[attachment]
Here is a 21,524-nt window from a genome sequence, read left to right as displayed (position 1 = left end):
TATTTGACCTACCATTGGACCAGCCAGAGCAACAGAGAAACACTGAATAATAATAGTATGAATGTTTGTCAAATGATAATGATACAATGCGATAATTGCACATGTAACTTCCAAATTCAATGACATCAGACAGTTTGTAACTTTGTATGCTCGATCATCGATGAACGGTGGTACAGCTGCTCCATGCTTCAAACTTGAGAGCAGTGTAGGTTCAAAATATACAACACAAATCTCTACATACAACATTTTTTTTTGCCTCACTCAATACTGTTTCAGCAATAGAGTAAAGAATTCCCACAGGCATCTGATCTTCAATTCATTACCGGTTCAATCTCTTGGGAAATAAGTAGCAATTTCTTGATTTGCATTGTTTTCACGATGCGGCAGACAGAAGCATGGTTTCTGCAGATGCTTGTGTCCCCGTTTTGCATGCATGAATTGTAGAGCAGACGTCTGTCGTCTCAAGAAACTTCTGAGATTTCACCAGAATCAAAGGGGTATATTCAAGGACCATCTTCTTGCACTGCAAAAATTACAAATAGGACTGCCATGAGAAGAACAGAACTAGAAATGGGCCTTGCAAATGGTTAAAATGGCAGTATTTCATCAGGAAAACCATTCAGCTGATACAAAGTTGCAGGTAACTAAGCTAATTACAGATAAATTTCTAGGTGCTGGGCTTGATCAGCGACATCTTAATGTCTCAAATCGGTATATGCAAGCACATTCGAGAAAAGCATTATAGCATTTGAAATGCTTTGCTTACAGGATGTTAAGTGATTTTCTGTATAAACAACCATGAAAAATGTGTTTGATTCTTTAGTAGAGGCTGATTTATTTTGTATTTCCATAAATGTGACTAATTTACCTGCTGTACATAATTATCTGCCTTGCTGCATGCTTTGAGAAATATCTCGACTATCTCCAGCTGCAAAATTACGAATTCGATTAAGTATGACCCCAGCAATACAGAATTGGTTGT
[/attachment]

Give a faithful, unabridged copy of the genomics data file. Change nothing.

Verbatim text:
Here is a 21,524-nt window from a genome sequence, read left to right as displayed (position 1 = left end):
TATTTGACCTACCATTGGACCAGCCAGAGCAACAGAGAAACACTGAATAATAATAGTATGAATGTTTGTCAAATGATAATGATACAATGCGATAATTGCACATGTAACTTCCAAATTCAATGACATCAGACAGTTTGTAACTTTGTATGCTCGATCATCGATGAACGGTGGTACAGCTGCTCCATGCTTCAAACTTGAGAGCAGTGTAGGTTCAAAATATACAACACAAATCTCTACATACAACATTTTTTTTTGCCTCACTCAATACTGTTTCAGCAATAGAGTAAAGAATTCCCACAGGCATCTGATCTTCAATTCATTACCGGTTCAATCTCTTGGGAAATAAGTAGCAATTTCTTGATTTGCATTGTTTTCACGATGCGGCAGACAGAAGCATGGTTTCTGCAGATGCTTGTGTCCCCGTTTTGCATGCATGAATTGTAGAGCAGACGTCTGTCGTCTCAAGAAACTTCTGAGATTTCACCAGAATCAAAGGGGTATATTCAAGGACCATCTTCTTGCACTGCAAAAATTACAAATAGGACTGCCATGAGAAGAACAGAACTAGAAATGGGCCTTGCAAATGGTTAAAATGGCAGTATTTCATCAGGAAAACCATTCAGCTGATACAAAGTTGCAGGTAACTAAGCTAATTACAGATAAATTTCTAGGTGCTGGGCTTGATCAGCGACATCTTAATGTCTCAAATCGGTATATGCAAGCACATTCGAGAAAAGCATTATAGCATTTGAAATGCTTTGCTTACAGGATGTTAAGTGATTTTCTGTATAAACAACCATGAAAAATGTGTTTGATTCTTTAGTAGAGGCTGATTTATTTTGTATTTCCATAAATGTGACTAATTTACCTGCTGTACATAATTATCTGCCTTGCTGCATGCTTTGAGAAATATCTCGACTATCTCCAGCTGCAAAATTACGAATTCGATTAAGTATGACCCCAGCAATACAGAATTGGTTGT